The New York Times writes today that many so-called ischemic strokes whose causes are unknown are in fact due to a condition known as atrial fibrillation (AF), or “heart flutter”, probably the most common form of abnormal heart rhythm in humans, and one which often goes undiagnosed for years. Dr. David Gladstone, an associate professor in the department of medicine at the University of Toronto and the lead author of one of two recent studies on strokes of unknown origin, says “If more patients with atrial fibrillation can be detected, then more patients can receive appropriate stroke prevention therapy, and the hope is that more strokes, deaths, disability and dementia can be avoided.”
He is, if anything, overly optimistic. My own cardiologist, Prof Thorsten Lewalter of the Isar Heart Center in Munich, estimates that anywhere up to 50 percent of ischemic strokes for which the causes are unknown stem from atrial fibrillation, which calls the „least-known widespread disease“ in the world.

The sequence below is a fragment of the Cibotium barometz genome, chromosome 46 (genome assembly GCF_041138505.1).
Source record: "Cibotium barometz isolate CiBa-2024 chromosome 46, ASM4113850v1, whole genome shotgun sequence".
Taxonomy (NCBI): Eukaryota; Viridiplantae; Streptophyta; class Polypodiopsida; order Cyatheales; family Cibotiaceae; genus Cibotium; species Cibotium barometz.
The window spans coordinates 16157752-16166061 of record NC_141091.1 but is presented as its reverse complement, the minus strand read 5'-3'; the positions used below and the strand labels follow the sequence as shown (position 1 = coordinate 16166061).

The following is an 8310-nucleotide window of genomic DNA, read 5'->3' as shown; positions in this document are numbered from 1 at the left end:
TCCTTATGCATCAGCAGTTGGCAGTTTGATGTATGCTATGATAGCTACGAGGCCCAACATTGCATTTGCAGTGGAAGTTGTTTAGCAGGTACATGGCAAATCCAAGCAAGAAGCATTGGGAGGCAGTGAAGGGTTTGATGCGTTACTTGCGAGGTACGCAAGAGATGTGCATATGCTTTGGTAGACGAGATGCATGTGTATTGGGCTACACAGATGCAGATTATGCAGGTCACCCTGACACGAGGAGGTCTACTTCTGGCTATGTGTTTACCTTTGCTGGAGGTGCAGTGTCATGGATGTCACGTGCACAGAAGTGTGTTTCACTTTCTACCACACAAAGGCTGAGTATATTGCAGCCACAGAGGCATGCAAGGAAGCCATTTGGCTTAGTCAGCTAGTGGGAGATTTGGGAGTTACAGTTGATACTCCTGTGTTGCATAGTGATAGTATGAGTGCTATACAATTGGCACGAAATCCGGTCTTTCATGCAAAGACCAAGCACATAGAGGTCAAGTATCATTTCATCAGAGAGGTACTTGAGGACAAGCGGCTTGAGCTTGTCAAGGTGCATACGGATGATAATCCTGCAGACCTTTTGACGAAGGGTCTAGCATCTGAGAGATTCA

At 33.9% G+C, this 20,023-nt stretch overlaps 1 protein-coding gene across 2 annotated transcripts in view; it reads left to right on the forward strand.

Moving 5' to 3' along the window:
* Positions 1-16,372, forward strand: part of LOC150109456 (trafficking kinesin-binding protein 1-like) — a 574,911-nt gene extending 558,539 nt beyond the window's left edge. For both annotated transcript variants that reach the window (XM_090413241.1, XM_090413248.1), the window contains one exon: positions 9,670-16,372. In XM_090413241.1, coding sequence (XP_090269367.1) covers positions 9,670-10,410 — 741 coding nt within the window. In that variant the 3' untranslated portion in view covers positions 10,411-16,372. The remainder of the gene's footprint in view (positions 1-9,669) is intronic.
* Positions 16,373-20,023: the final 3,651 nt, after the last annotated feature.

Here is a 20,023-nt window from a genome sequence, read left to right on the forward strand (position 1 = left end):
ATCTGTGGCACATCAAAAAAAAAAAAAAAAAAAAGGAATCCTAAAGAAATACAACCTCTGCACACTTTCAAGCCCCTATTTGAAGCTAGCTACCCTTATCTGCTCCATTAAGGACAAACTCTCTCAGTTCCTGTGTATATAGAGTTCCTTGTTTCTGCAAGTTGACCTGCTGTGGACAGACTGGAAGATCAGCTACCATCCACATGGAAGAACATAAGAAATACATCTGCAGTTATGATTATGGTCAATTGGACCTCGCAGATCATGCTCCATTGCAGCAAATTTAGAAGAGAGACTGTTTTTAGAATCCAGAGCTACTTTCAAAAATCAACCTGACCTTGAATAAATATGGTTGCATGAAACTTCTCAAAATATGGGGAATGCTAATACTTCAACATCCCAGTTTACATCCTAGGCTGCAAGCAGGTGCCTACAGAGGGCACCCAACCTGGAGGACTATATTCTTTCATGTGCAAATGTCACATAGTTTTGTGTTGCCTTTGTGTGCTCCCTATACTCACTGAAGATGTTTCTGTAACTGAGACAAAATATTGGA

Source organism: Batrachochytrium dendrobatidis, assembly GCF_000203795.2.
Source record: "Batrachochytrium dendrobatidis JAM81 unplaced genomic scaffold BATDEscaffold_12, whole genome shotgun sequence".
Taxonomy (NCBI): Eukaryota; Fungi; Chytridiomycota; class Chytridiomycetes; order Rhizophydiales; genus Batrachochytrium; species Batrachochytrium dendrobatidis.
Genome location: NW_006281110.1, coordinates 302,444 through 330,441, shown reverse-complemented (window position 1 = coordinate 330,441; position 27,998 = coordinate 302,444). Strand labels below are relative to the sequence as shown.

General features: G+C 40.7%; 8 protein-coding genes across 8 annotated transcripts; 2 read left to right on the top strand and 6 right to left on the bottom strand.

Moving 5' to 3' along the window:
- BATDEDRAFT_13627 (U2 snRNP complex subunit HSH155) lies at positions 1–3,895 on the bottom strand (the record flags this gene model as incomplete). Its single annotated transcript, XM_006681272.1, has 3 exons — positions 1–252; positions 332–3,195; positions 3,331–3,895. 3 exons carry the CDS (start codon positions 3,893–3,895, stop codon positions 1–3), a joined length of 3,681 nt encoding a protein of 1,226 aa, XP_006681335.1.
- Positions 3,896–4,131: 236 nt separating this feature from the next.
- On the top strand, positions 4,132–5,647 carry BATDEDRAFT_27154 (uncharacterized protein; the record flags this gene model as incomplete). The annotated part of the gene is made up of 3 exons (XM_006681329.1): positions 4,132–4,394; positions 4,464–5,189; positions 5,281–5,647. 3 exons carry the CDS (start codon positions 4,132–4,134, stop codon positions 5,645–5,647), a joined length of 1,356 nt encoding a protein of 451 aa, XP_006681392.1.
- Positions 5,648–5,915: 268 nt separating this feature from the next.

I discovered that I had AF because my heart rate monitor which I wear during running suddenly went crazy, showing heart rates of 200+ (which is absurd in a 64 year-old). He gave me the choice of taking drugs for the rest of my life which would have effectively ended my career as a marathon runner, or to submit to a procedure calls „ablation“ in which a laser or an electrode are moved to the auricle of the heart and used to burn out the nerve ends that produce the tachycardia.
Unfortunately, we waited too long, and I did in fact suffer a mild ischemic stroke, so I know what I’m talking about. However, I happened to be in the clinic for some routine checkups at the time, and I was surrounded by cardiologists, something which I strongly recommend to anybody who plans to have a stroke. I actually received my first shot of blood thinners about one minute after the stroke occured, and I was able to make a full recovery.
And yes, I still run marathons, thank you very much. Lewalter advises anyone who suffers from a „stumbling“ heart to watch this very closely and to go to a specialist if it persists since he or she is potentially under enormous risk of becoming a stroke victim. So take your pulse regularly at least once a day, and don’t hesitate to go to the doctor if your heartbeat keeps acting up!